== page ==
an amazing example because people see the
brand and they’re happy and we wanna translate
that into something bigger, especially with the
context of the current world and so it’s fun to work on
a brand that’s doing that. And Cheerios is one
of the brands that I associate with diversity and using diversity early with diversity and using diversity early and I don’t know if that’s true. Again, I’m not a marketing expert, but it certainly for
me is one of the brands that has been dealing with that early. Do you think other,
that any of the brands, or anyone who is doing enough in diversity and how we show people in media? I think some brands
are getting started on it and I think there’s a ton of opportunity. I think part of that is how brands show up in the market place with, with things like advertising and casting has been like
a good starting point over the years for brands
that showed different people, over the years for brands
that showed different people, over the years for brands
that showed different people, but it actually starts at the insight on different cultures
and what people believe. And if you do that the right way and then that carries
through to the end point, then that actually will make something that’s really
useful for people. What also happens is that we hire more diversity and inclusion
whether it’s gender, or sex, or gender, or affinity, or demographics of any
sort at General Mills. When people see themselves
represented in creative work it makes them feel more
proud about the company and we actually use their
insights to build our brands and build our business. And so I think it’s a flywheel that is actually really important, not because only it’s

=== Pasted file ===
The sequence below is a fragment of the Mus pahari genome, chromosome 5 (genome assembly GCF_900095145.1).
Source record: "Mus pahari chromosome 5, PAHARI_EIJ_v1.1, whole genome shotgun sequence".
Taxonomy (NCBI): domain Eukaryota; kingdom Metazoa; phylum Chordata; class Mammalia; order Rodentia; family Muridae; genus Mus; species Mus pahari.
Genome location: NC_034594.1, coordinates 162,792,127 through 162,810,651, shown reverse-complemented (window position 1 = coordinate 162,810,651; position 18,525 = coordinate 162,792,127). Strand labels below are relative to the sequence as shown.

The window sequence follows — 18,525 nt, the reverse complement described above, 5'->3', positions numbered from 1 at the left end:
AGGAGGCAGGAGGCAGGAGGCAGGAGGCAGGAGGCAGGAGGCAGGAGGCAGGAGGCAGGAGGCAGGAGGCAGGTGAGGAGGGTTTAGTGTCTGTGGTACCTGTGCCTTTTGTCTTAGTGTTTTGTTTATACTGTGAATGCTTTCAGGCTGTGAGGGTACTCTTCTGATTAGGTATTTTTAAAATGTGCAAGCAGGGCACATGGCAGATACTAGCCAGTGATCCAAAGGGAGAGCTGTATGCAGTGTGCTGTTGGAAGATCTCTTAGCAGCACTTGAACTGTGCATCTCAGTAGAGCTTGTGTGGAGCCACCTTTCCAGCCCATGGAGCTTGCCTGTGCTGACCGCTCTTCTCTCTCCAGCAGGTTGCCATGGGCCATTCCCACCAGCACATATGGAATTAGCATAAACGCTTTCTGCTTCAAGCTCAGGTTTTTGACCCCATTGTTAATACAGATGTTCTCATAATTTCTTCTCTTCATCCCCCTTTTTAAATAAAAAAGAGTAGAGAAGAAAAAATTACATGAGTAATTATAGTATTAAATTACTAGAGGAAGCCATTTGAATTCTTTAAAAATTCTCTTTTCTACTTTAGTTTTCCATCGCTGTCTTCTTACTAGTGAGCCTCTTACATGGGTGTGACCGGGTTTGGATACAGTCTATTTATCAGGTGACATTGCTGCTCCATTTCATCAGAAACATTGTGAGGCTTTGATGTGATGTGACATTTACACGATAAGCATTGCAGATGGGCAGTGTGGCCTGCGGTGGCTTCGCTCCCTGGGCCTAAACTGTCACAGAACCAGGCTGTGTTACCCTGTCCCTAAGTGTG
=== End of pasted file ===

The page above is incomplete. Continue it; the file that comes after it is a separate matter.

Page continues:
the right thing to do, but also because it’s good for business and good for the employees. And so we’re doing a lot of that stuff. I know other people are
starting to do more of it, but there’s a lot of opportunity
to do even more in the future. If and how should brands get involved in political
and social conversations? Yeah, I think the brand, this goes back to the brand
really knowing what it’s for and what it’s about. And I think sometimes
brands can make the mistake of trying to take a stance on
a bunch of different things that, you know, at some point you’re like, well, do I really care what a toilet paper brand
thinks about, you know, this specific issue, maybe
I do, but maybe I don’t. But I think are certain things that brands have to fundamentally believe in and they have to take a stand on it if it’s important for them. You know we have a brand, Betty Crocker, that’s been around for
almost a hundred years and was built in a totally different time, but it’s a brand about creating — all being equal
and helpful for all families, and so a few years ago it took a stance on gay marriage, and for us that was a huge deal because that was like a big thing to say, but it was the right thing
for that brand at the moment and the right thing for our consumers and so we leaned in more on an issue than we might have in other places. And so brands can have a huge impact when they do it the right way. And that’s the Nike example again, I think that’s really great
to see a big brand do that, but I also think they have to decide where they wanna play
and where not to, and also be careful not to play in a place where they get caught up in a swirl where they’re not actually
running their business either.

How Customs At JFK Searches 1 Million Mail Packages A Day


About 1 million packages arrive at John F. Kennedy